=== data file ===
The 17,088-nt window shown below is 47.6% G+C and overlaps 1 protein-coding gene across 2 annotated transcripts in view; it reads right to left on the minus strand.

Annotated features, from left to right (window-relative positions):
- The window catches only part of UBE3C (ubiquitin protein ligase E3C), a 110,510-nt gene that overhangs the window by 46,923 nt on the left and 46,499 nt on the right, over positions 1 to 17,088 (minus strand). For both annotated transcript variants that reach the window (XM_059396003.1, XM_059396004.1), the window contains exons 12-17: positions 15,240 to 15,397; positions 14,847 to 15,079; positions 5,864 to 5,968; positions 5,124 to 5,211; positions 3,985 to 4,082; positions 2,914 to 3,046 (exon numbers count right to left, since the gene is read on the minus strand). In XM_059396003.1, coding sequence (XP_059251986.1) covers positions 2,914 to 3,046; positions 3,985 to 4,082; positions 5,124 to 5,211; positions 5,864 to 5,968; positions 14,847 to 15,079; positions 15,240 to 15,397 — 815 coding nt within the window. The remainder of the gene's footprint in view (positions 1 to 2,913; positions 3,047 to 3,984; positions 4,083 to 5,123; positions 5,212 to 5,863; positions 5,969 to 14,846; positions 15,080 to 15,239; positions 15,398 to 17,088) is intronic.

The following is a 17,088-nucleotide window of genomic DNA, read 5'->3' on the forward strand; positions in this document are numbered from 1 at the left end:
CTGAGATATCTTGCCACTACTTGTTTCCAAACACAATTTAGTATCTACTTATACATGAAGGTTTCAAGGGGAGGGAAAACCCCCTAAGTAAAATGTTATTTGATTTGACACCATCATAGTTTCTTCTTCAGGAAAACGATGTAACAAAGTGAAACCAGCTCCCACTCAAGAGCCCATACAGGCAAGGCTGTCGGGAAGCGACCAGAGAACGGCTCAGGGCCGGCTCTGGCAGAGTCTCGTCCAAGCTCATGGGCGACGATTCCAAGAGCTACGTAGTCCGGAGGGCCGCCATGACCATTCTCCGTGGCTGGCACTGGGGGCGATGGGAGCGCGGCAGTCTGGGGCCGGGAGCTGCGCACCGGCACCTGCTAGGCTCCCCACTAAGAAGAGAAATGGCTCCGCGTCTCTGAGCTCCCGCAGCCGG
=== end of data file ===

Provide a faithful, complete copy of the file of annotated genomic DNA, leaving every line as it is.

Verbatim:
The 17,088-nt window shown below is 47.6% G+C and overlaps 1 protein-coding gene across 2 annotated transcripts in view; it reads right to left on the minus strand.

Annotated features, from left to right (window-relative positions):
- The window catches only part of UBE3C (ubiquitin protein ligase E3C), a 110,510-nt gene that overhangs the window by 46,923 nt on the left and 46,499 nt on the right, over positions 1 to 17,088 (minus strand). For both annotated transcript variants that reach the window (XM_059396003.1, XM_059396004.1), the window contains exons 12-17: positions 15,240 to 15,397; positions 14,847 to 15,079; positions 5,864 to 5,968; positions 5,124 to 5,211; positions 3,985 to 4,082; positions 2,914 to 3,046 (exon numbers count right to left, since the gene is read on the minus strand). In XM_059396003.1, coding sequence (XP_059251986.1) covers positions 2,914 to 3,046; positions 3,985 to 4,082; positions 5,124 to 5,211; positions 5,864 to 5,968; positions 14,847 to 15,079; positions 15,240 to 15,397 — 815 coding nt within the window. The remainder of the gene's footprint in view (positions 1 to 2,913; positions 3,047 to 3,984; positions 4,083 to 5,123; positions 5,212 to 5,863; positions 5,969 to 14,846; positions 15,080 to 15,239; positions 15,398 to 17,088) is intronic.

The following is a 17,088-nucleotide window of genomic DNA, read 5'->3' on the forward strand; positions in this document are numbered from 1 at the left end:
CTGAGATATCTTGCCACTACTTGTTTCCAAACACAATTTAGTATCTACTTATACATGAAGGTTTCAAGGGGAGGGAAAACCCCCTAAGTAAAATGTTATTTGATTTGACACCATCATAGTTTCTTCTTCAGGAAAACGATGTAACAAAGTGAAACCAGCTCCCACTCAAGAGCCCATACAGGCAAGGCTGTCGGGAAGCGACCAGAGAACGGCTCAGGGCCGGCTCTGGCAGAGTCTCGTCCAAGCTCATGGGCGACGATTCCAAGAGCTACGTAGTCCGGAGGGCCGCCATGACCATTCTCCGTGGCTGGCACTGGGGGCGATGGGAGCGCGGCAGTCTGGGGCCGGGAGCTGCGCACCGGCACCTGCTAGGCTCCCCACTAAGAAGAGAAATGGCTCCGCGTCTCTGAGCTCCCGCAGCCGG